The idea of something being wrong with our dogs is something that most of us absolutely dread and avoid thinking about as much as possible. However, the reality is that dogs can have problems in the same way that people can and often they can be dealt with pretty easily. Even if the issue with your dog is more serious, the very worst thing that you can do is to ignore it. Sure, it can be tempting to bury your head in the sand when presented with a problem, but the wellbeing of your dog is simply too important to ignore, no matter how frustrating a certain problem might be. Of course, if you want to deal with a problem with your dog, then you’ve first got to be able to actually identify it. With that in mind, here are some ways that you can stop some of the most common problems that your furry friend might have.

Pests

Dog Pests and Fleas

Pests might be the most common problem for just about any dog. Luckily, they’re also not that big of a deal. The best way to spot them is to keep an eye out for your dog scratching or even chewing at themselves. That’s a clear sign that there’s something under their fur that’s bothering them. Sure, the idea of having a dog with fleas can be kind of worrying. After all, no one wants an infestation of tiny unwanted guests in their home. However, most fleas can’t survive for long away from your dog’s body so being able to keep them clear is the vast majority of the battle. Using products like Pet-Lock can help to deal with fleas and ticks incredibly effectively, and if you’re worried about your home, then there are plenty of home cleaning options available to you.

Joint pain

Seeing your beloved pet in pain can be incredibly upsetting and stressful for many people, but joint pain is actually pretty common in many breeds of dog, especially as they get older. Whether it’s something like arthritis or simply how their joints have formed, it’s not uncommon for dogs to slow down as they get older or to have trouble doing things that they previously found easy. Pay attention to whether or not they’re struggling to get up and down the stairs, or if they’re slowing down a lot more on their walks. It might not be something serious, but if it seems like your dog is having a tougher time getting around these days, it’s worth getting them checked out at the very least. Most vets can prescribe pain relief for them, as well as suggesting more permanent methods of potential treatment like surgery.

Digestive issues

Dog Diet and Digestive Issues

Just like humans, dogs can be pretty sensitive to what goes into their bodies. Although, you wouldn’t know that from watching most of them eat. Dogs will munch down on just about anything and if you’re not careful they could end up eating something that doesn’t agree with them. Digestive issues are pretty easy to spot. However, it can also be pretty unpleasant when you do. After all, the best way to stop digestive problems is to pay attention to what comes out of your dog’s rear end. Everything from the consistency to the smell can give you an indication of what their digestive health is like. If they’re having issues, then it might be worth looking at different dietary options or consulting the vet about what you should be feeding them.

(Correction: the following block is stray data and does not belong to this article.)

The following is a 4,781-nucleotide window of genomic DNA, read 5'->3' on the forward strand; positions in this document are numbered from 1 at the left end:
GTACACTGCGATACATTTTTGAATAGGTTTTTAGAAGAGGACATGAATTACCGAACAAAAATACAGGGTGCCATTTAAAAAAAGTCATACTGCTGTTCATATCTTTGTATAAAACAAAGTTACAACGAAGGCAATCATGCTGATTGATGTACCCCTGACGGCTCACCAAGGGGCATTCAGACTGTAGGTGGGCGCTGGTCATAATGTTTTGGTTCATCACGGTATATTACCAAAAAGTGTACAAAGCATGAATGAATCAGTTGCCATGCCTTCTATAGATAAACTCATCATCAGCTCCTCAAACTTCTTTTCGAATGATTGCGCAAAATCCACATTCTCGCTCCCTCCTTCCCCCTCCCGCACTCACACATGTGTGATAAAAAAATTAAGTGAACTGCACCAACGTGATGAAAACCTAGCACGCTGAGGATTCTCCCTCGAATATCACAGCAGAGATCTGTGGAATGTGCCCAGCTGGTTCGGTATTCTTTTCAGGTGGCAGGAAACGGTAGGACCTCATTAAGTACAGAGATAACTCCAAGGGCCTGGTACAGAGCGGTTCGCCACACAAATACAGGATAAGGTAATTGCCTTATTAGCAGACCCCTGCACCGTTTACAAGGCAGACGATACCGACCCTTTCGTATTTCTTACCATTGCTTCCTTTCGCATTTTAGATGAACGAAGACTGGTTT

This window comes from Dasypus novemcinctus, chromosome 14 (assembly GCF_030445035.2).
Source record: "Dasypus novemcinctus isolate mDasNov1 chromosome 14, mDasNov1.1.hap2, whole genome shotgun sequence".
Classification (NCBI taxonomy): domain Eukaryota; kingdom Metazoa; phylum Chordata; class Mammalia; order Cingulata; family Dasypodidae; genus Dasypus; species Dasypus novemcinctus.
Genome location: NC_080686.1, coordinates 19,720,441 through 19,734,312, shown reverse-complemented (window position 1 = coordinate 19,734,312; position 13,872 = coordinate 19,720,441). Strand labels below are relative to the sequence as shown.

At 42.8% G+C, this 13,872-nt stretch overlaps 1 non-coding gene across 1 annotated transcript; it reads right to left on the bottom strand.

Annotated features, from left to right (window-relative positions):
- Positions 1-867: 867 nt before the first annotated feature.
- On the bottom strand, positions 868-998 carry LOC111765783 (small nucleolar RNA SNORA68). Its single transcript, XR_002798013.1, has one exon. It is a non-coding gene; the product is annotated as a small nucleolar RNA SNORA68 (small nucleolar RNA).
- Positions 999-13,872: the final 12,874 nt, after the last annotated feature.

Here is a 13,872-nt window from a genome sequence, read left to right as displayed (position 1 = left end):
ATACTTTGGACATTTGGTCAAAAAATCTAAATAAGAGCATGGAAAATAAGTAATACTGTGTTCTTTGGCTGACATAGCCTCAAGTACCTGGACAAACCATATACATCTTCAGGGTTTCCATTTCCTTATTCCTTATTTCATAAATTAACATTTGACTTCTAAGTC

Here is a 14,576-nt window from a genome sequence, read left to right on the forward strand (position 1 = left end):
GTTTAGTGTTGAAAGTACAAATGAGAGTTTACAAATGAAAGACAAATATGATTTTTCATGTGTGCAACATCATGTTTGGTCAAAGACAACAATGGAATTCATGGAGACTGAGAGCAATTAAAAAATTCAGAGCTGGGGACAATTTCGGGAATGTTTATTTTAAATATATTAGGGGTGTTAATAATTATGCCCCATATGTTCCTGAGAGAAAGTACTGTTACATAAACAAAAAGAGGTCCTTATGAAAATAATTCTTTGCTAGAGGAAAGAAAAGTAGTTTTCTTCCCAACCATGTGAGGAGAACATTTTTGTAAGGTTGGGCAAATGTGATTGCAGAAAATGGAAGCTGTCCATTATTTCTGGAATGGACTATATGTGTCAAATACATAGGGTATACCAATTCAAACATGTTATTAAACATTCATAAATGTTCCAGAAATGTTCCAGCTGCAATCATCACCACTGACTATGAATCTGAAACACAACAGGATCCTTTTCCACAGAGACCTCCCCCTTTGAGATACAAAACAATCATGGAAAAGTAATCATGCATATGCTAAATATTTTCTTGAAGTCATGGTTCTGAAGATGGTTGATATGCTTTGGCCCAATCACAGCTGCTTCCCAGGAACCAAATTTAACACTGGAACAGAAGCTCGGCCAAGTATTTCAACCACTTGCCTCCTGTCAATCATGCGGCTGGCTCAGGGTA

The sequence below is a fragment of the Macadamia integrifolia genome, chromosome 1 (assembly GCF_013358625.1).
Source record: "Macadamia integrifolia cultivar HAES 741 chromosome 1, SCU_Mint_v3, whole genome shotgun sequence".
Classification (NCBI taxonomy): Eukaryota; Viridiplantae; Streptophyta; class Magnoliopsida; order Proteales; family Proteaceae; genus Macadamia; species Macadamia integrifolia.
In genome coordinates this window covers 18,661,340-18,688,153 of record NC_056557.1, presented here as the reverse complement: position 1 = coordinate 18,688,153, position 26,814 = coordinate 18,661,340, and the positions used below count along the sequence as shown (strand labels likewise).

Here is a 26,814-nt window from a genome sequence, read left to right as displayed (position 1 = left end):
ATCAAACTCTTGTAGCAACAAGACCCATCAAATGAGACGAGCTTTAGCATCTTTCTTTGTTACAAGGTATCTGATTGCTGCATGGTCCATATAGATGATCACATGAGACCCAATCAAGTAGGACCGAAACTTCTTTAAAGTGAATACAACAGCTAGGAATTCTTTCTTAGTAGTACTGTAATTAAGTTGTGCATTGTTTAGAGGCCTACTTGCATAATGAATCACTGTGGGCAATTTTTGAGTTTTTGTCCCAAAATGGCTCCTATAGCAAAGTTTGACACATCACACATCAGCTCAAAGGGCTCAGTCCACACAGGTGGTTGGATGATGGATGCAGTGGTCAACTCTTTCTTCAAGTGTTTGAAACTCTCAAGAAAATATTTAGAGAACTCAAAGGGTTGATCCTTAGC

Stress

It might seem as though stress should be a pretty foreign concept to a dog. After all, what do they have to be stressed about? They get to spend all of their time either eating, sleeping, or playing. It sounds like a dream life! However, dogs can become stressed very easily, especially if they’re in new places or around new people. It’s incredibly important that you learn to recognize the signs of stress in your furry friend so that you can help to calm them down. The first thing to look at is their body language. Are they hunched over with their ears low to their head? This could be an indicator that they’re stressed or scared about something. Other signs are whimpering, chattering teeth, or becoming disturbed and tense in their movements. The next thing to pay attention to is what it is that’s actually causing them to act this way. It could be new people, new places, loud noises, or a whole host of other factors. The best thing that you can do is to be as calm as possible and speak softly around them. If you’re calm, they’re much more likely to feel calm.

A fear of you leaving

Dog With Separation Anxiety

Just because you get a dog, doesn’t mean that you’re going to put your entire life on hold. However, being left alone all day can be pretty upsetting for any dog and a lot of the time they can be extremely vocal about this whenever you leave. Howling or barking for long periods of time is not only going to make life harder for your dog but it could get you in pretty serious trouble with your neighbors as well. Make sure to check in with your neighbors to see if they’ve heard anything when you leave the house and if they have, try to work on acclimating your dog to the fact that they might be home alone every once in awhile by leaving the radio on, giving them things to play with, and having a consistent daily routine.

Looking at this list of problems all laid out, it can feel as though owning a dog is just a cavalcade of misery and stress but that simply isn’t the case. Owning a dog is one of the best and most rewarding things in the world, and you’ll be so happy that you decided to do it. However, if you want to provide the very best home for your faithful friend, then you’ve got to be able to help them when they need you. Just like people, dog’s lives aren’t always sunshine and rainbows, and it’s your duty to be there for them to provide the right kind of help and support whenever they need you.